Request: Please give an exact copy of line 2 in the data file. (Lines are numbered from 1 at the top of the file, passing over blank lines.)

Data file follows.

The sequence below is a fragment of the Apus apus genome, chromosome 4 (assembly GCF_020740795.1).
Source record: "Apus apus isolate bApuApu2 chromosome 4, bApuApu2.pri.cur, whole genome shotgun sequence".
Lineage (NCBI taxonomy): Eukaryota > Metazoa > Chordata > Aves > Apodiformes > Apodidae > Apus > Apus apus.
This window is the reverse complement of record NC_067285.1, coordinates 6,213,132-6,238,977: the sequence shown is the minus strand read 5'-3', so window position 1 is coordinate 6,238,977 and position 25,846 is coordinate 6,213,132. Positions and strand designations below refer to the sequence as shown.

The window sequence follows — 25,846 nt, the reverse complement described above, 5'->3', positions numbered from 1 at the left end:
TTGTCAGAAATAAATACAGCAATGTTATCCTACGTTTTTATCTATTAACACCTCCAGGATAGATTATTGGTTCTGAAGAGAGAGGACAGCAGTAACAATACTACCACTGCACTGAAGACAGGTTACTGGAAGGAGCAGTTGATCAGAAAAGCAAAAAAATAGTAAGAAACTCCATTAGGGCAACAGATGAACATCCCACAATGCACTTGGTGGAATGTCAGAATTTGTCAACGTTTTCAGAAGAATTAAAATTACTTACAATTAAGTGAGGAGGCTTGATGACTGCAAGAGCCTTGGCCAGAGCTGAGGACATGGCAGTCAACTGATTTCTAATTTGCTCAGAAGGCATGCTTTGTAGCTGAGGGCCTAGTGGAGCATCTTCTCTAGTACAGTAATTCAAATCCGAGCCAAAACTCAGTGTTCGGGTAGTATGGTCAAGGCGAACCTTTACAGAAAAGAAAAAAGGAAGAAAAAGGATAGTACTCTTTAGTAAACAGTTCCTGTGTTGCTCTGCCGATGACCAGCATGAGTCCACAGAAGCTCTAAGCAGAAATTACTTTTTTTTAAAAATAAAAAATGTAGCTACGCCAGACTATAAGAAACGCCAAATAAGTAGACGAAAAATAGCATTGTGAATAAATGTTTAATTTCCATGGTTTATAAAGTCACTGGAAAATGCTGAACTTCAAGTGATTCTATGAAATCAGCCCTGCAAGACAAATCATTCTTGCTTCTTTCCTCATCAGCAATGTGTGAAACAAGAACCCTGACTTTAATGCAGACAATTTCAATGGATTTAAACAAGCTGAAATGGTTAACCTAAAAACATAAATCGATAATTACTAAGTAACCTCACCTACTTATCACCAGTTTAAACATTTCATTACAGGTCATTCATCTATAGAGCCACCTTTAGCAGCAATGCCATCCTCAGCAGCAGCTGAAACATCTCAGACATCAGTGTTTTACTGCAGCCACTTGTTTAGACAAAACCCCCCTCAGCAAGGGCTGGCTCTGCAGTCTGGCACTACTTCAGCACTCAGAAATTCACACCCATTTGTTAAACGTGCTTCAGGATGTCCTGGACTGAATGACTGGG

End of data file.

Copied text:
Source record: "Apus apus isolate bApuApu2 chromosome 4, bApuApu2.pri.cur, whole genome shotgun sequence".